Discover a hidden gem in Harrisonburg, Virginia, at the Hugo Kohl Museum of American Jewelry Design and Manufacturing, where Industrial Age jewelry tools and techniques blend with modern innovation. The museum offers guided tours where you can witness the magic unfold in the workshop. It’s seriously worth experiencing firsthand!
Another Harrisburg gem within walking distance of the Hugo Kohl Museum is the Virginia Quilt Museum.
How Did The Hugo Kohl Museum Begin?
Hugo Kohl stumbled upon a pile of old jewelry tools in the late 1970s in Providence, Rhode Island, all set to be junked, and he bought them right off the back of the dump truck. Intrigued by the beauty of antique jewelry, he researched the tools and techniques of early American jewelry-making.
He dove deep into mastering old-school techniques like die striking, where intricate designs are stamped into metal. When Hugo Kohl launched his own jewelry company, he dedicated himself to recreating historical pieces with authentic tools and methods.
Hugo Kohl Museum Tour Highlights
As soon as we stepped into the Hugo Kohl Museum of American Jewelry Design and Manufacturing, Hugo greeted us and directed our attention to the bustling workroom below the boutique, where all the magic happens.
He briefly explained how the Industrial Age coincided with the emergence of the jewelry industry in Providence, Rhode Island. This marked the decline of artisanal craftsmanship and the dawn of mass production.
We began our official tour in the hub vault. Rooms like this were common in jewelry factories of the early or mid-1800s. Hubs are actual-sized, three-dimensional renderings of what a finished piece of jewelry will look like.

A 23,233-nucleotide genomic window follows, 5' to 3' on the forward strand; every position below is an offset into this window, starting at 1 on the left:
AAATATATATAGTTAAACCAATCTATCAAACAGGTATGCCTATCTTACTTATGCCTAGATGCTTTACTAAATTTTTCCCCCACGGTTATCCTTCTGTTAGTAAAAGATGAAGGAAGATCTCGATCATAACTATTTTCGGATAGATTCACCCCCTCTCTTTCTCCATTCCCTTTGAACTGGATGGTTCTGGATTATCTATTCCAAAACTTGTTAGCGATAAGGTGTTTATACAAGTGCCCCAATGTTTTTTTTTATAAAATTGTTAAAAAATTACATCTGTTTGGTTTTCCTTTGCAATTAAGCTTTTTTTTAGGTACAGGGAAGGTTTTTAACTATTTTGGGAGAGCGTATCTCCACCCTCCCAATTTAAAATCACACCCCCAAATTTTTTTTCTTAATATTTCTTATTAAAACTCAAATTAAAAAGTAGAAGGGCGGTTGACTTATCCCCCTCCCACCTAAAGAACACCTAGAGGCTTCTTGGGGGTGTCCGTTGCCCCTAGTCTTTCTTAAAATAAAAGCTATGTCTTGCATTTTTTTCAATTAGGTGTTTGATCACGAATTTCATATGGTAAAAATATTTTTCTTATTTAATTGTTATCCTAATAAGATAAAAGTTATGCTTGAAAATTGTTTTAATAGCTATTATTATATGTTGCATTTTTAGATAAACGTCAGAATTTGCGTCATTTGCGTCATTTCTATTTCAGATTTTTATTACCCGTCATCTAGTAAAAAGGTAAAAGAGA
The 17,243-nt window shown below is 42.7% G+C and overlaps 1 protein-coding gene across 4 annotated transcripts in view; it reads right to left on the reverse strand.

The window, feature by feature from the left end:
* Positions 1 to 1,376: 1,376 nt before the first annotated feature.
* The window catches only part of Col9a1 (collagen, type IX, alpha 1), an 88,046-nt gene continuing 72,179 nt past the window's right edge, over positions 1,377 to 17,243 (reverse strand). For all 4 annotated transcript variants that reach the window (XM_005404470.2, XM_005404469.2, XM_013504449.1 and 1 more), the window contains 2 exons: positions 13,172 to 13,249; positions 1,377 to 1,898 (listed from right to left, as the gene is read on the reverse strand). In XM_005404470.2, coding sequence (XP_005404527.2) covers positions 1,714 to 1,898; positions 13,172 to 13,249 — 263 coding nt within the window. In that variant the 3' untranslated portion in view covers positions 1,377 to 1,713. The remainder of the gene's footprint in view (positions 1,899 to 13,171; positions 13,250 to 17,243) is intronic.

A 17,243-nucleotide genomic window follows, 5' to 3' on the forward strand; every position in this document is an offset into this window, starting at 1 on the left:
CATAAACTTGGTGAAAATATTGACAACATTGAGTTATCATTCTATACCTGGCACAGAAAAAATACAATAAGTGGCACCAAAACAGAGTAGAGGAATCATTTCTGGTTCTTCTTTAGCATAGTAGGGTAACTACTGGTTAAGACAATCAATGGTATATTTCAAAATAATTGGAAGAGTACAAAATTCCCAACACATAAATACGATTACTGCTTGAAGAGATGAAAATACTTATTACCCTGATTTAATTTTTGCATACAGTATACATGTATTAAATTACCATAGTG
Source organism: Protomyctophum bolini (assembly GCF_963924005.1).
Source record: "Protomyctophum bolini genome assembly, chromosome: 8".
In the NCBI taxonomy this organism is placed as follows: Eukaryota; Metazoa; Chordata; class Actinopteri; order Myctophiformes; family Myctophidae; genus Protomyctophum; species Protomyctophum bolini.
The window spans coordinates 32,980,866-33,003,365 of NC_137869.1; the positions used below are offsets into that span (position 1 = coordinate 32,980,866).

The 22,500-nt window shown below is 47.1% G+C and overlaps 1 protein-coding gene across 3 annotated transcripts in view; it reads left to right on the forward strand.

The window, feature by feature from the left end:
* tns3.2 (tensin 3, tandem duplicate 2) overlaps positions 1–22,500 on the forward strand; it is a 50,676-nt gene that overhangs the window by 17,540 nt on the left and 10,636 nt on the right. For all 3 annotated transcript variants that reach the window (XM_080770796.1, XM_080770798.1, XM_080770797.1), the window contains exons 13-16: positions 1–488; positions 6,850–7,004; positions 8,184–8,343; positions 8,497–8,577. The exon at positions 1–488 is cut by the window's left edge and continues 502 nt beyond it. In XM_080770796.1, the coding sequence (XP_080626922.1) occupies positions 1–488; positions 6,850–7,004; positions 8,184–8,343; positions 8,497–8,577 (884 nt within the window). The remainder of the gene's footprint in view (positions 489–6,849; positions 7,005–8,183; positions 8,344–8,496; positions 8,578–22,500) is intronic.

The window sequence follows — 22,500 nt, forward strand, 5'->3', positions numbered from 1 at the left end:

As we explored the details of the hubs, we noticed a wide variety of themes: Americana, Memento Mori, women’s suffrage, anti-slavery sentiment, militaria, etc. These weren’t just beautiful decorations; they carried profound messages and ideas of their time.
During this era, people began choosing their life partners based on romantic love, a departure from the traditional practice of arranged marriages. This shift reflected a broader trend toward personal freedom and individual expression, evident in the emergence of these early symbols.
Hugo Kohl’s challenge lies in modernizing these high-fashion trends from 150 years ago to appeal to today’s sophisticated and discerning consumers.
Each hub is accompanied by a box containing the corresponding die sets needed for crafting the artwork. A drop hammer stamps the die, while the accompanying tools in the box pierce the openings in the filigree designs.
Tools and Machinery
In the workroom, lined up in a row, sit three drop hammers, relics from the dawn of the Industrial Age. These machines pack a punch, delivering 125 to 170 tons of force when dropped from three feet, shaping jewelry metals with precision.
Hugo also showed us a series of screw presses that are used to trim and pierce the embossed designs. It’s a meticulous process to set the die tools in the screw press, requiring slow and precise adjustments. Then, operators hand-crank the machines to apply pressure gradually and compress the metals.
Finally, Hugo showed us a collection of meticulously hand-crafted brass and steel “rolls.” Metal pieces could pass under the rolls to imprint intricate patterns creating elaborate silver services.
Back in the day, rich industrialists wanted to show off their newfound wealth, so they splurged on fancy silver sets to flex their status. Gorham, the big name in silver manufacturing, used this machine with steel rolls to craft these luxurious items.
Silver services were prominently displayed to be visible from the front door. Ironically, these silver sets were never actually used; they were purely for show.
After the tour, we were set loose to explore all the jewelry for sale in the boutique: silver, gold, rose gold and beyond. Plus, they do custom work, so if you’ve got heirloom jewelry you want to spruce up, Hugo Kohl’s your guy!
If you can, I highly recommend touring the Hugo Kohl Museum. It’s fascinating! And the jewelry is exquisite.